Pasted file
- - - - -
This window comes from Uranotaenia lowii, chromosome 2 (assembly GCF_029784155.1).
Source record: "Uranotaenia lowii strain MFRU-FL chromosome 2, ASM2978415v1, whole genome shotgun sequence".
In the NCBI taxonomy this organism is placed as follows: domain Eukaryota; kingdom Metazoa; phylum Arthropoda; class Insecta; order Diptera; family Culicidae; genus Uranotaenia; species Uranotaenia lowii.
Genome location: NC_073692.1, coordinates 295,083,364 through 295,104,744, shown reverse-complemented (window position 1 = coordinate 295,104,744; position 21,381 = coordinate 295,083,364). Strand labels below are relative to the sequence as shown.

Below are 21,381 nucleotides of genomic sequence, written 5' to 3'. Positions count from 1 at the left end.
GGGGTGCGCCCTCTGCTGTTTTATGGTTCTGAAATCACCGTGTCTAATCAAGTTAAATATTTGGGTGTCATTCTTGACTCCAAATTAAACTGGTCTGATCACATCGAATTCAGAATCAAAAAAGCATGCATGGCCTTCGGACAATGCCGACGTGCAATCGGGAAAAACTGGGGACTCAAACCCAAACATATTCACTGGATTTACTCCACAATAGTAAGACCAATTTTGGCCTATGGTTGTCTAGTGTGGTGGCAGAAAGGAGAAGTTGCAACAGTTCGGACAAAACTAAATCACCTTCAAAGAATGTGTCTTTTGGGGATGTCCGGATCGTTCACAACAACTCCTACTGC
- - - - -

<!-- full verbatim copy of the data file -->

This window comes from Uranotaenia lowii, chromosome 2 (assembly GCF_029784155.1).
Source record: "Uranotaenia lowii strain MFRU-FL chromosome 2, ASM2978415v1, whole genome shotgun sequence".
In the NCBI taxonomy this organism is placed as follows: domain Eukaryota; kingdom Metazoa; phylum Arthropoda; class Insecta; order Diptera; family Culicidae; genus Uranotaenia; species Uranotaenia lowii.
Genome location: NC_073692.1, coordinates 295,083,364 through 295,104,744, shown reverse-complemented (window position 1 = coordinate 295,104,744; position 21,381 = coordinate 295,083,364). Strand labels below are relative to the sequence as shown.

Below are 21,381 nucleotides of genomic sequence, written 5' to 3'. Positions count from 1 at the left end.
GGGGTGCGCCCTCTGCTGTTTTATGGTTCTGAAATCACCGTGTCTAATCAAGTTAAATATTTGGGTGTCATTCTTGACTCCAAATTAAACTGGTCTGATCACATCGAATTCAGAATCAAAAAAGCATGCATGGCCTTCGGACAATGCCGACGTGCAATCGGGAAAAACTGGGGACTCAAACCCAAACATATTCACTGGATTTACTCCACAATAGTAAGACCAATTTTGGCCTATGGTTGTCTAGTGTGGTGGCAGAAAGGAGAAGTTGCAACAGTTCGGACAAAACTAAATCACCTTCAAAGAATGTGTCTTTTGGGGATGTCCGGATCGTTCACAACAACTCCTACTGC